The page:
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United States Department of Agriculture

Agricultural Research Service

Research Project: REDESIGNING FORAGE GERMPLASM AND PRODUCTION SYSTEMS FOR EFFICIENCY, PROFIT, AND SUSTAINABILITY OF DAIRY FARMS Title: Has selection for improved agronomic traits made reed canarygrass invasive?

Authors
item Jakubowski, A -
item Casler, Michael
item Jackson, R -

Submitted to: PLoS One
Publication Type: Peer Reviewed Journal
Publication Acceptance Date: September 12, 2011
Publication Date: October 3, 2011
Repository URL: http://handle.nal.usda.gov/10113/56740
Citation: Jakubowski, A.R., Casler, M.D., Jackson, R.D. 2011. Has selection for improved agronomic traits made reed canarygrass invasive? PLoS One. 6(10):e25757. DOI:10.1371/journal.pone.0025757.

Interpretive Summary: Plant breeding efforts will play a critical role in meeting the increasing demand for cellulosic bioenergy feedstocks. However, a major concern is the potential development of novel invasive species that result from breeders’ efforts to improve agronomic traits in perennial crops. We use reed canarygrass as a case study to evaluate the potential of breeding to give rise to invasive species. Reed canarygrass has been bred for use as a forage crop, but it is unclear whether breeding efforts have given rise to more vigorous populations of the species that have the potential to invade wetlands. Our results indicate that breeding has only marginally increased vigor in upland environments (where grown for forage or cellulosic biofuel feedstock), and that these gains are not maintained in wetland environments (where they are invasive). Breeding often selects improvements for a specific target population of environments, and stability across a wide range of environments has proved elusive for even the most intensively bred crops. We conclude that breeding efforts are not responsible for wetland invasion by reed canarygrass and offer guidelines that will help reduce the possibility of breeding programs releasing cultivars that will become invasive. These results will be of value as resource information to the conservation and restoration community.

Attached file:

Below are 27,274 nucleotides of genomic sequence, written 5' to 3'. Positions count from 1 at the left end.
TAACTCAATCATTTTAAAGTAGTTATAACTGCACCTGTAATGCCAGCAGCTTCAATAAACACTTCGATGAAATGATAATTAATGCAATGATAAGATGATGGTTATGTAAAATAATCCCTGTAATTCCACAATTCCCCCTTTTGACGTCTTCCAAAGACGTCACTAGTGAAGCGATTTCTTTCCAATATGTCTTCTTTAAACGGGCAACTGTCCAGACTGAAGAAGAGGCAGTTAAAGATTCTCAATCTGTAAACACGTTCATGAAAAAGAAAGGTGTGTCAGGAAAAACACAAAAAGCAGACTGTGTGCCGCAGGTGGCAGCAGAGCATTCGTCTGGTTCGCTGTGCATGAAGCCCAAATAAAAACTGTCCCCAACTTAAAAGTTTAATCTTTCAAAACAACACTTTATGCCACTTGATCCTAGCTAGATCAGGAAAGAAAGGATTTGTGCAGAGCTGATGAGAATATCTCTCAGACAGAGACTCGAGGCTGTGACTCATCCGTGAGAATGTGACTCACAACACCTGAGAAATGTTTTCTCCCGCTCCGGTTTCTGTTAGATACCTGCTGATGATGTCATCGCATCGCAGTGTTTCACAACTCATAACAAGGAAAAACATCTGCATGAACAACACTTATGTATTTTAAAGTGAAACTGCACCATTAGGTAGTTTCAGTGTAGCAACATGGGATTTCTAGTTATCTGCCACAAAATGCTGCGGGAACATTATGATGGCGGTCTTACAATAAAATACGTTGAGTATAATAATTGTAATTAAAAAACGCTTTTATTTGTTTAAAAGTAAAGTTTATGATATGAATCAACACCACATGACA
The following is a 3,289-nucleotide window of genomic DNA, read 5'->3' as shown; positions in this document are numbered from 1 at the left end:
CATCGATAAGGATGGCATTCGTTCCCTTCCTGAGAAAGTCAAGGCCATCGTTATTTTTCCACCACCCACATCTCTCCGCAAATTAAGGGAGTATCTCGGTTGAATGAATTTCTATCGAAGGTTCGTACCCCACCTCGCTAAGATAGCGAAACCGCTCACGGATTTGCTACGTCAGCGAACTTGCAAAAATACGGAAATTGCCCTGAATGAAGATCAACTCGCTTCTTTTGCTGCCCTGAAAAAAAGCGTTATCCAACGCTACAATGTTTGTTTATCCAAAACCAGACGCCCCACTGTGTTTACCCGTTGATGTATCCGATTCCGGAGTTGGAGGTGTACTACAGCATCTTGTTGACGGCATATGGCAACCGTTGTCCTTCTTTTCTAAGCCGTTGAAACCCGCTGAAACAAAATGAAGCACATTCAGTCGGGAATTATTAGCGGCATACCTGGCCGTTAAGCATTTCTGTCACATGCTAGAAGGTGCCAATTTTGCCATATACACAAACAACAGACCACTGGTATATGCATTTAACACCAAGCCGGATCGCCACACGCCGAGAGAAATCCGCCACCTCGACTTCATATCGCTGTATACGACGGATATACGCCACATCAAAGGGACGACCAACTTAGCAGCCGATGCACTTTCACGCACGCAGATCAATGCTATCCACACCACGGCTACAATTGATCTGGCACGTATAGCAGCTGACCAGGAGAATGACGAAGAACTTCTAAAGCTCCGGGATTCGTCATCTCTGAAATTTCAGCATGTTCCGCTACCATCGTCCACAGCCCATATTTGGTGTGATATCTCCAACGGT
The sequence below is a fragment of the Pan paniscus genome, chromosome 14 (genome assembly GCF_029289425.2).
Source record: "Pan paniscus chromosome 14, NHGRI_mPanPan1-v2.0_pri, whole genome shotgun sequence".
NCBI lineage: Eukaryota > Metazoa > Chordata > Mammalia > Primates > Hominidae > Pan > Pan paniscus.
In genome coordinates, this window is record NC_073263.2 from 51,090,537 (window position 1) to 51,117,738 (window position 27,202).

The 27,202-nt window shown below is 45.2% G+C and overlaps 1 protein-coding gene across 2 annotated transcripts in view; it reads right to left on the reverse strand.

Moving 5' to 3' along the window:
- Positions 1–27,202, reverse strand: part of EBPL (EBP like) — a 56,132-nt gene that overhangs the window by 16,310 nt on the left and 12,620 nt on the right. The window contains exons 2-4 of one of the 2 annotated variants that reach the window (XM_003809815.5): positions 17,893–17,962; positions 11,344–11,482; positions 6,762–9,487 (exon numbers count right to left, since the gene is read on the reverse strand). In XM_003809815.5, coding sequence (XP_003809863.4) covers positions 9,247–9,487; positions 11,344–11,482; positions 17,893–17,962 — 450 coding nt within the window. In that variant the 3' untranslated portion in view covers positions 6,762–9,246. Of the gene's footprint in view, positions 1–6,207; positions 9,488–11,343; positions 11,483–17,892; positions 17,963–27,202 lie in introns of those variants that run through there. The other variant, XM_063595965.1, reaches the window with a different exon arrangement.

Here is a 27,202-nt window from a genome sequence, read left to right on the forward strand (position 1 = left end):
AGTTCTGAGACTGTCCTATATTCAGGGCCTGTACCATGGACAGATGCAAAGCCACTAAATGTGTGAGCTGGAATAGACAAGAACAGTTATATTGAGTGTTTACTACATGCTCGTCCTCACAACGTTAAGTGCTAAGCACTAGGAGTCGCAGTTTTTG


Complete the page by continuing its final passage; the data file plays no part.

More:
Technical Abstract: Breeding efforts will play a critical role in meeting the increasing demand for cellulosic bioenergy feedstocks. However, a major concern is the potential development of novel invasive species that result from breeder’s efforts to improve agronomic traits in a crop. We use reed canarygrass as a case study to evaluate the potential of breeding to give rise to invasive species. Reed canarygrass has been improved by breeders for use as a forage crop, but it is unclear whether breeding efforts have given rise to more vigorous populations of the species. We evaluated cultivars and European and North American wild populations in upland and wetland environments to identify differences in vigor between the groups of populations. While cultivars were among the most vigorous populations in an agricultural environment (uplands with nitrogen addition), there were European wild populations as vigorous in uplands and no differences in above or belowground production between any populations in wetland environments. These results suggest that breeding has only marginally increased vigor in upland environments, and that these gains are not maintained in wetland environments. Breeding often selects improvements for a specific target population of environments, and stability across a wide range of environments has proved elusive for even the most intensively bred crops. We conclude that breeding efforts are not responsible for wetland invasion by reed canarygrass and offer guidelines that will help reduce the possibility of breeding programs releasing cultivars that will become invasive.

Last Modified: 8/1/2014
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